(727f) Quantification of Thermal Energy Delivery to Water-Membrane Interface in Membrane Distillation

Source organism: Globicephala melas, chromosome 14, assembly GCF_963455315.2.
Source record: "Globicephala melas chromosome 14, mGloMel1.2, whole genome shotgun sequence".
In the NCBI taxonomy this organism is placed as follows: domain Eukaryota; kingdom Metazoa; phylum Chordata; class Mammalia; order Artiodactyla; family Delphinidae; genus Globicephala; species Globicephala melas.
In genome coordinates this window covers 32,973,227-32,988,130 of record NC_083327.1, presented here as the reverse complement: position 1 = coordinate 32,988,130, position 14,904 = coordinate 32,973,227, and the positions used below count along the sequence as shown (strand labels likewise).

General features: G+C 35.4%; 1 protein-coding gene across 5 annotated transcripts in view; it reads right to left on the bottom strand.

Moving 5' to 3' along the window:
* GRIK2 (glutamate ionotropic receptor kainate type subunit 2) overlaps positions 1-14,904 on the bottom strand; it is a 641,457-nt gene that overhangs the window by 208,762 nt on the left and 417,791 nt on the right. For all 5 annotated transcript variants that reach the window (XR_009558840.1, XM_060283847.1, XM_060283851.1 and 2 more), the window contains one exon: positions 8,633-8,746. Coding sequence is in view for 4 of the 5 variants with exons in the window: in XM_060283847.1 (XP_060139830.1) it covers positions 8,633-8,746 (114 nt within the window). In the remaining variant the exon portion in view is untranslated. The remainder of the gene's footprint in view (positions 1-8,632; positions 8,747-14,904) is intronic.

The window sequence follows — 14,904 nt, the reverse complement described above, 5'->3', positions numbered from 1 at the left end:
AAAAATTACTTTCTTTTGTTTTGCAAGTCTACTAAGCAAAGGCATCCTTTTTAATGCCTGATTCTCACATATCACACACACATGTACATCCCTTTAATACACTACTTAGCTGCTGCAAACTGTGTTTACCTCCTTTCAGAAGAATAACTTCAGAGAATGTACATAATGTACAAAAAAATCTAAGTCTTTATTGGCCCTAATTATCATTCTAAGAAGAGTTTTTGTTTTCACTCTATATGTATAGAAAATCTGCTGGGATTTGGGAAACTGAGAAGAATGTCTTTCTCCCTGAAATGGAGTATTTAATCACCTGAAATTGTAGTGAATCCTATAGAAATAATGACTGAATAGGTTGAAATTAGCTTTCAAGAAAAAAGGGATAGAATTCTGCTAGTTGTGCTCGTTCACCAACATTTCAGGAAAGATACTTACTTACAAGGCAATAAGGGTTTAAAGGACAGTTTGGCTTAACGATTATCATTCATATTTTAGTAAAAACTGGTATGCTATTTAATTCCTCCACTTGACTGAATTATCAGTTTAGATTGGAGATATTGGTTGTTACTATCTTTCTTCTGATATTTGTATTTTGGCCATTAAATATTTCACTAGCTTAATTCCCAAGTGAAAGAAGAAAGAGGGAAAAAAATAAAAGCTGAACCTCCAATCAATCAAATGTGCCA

Membrane Distillation (MD) is an attractive technology for treatment of high salinity waters (e.g. waste brines, produced water, saline ground waters) that can take advantage of low grade heat or solar thermal energy, reducing its operational costs. However, the MD process performance (i.e. flux, water recovery, and thermal efficiency) which is governed by the heat transfer to the membrane-water interface cannot be directly quantified in experimental systems. Past efforts to quantify energy transport to the water-membrane interface have used thermal transport models that rely on bulk temperature and flow rate measurements, and the inaccuracies from this approach have led to high uncertainty in translating process performance from the bench to commercial scale. Herein, we demonstrate through analysis of literature and experimental data the effect of system size on MD performance, and current limitations in our ability to predict its performance. We present a novel approach that leverages our fundamental understanding of vapor transport to correct existing heat transport correlations and significantly reduce the uncertainty in estimated MD process performance.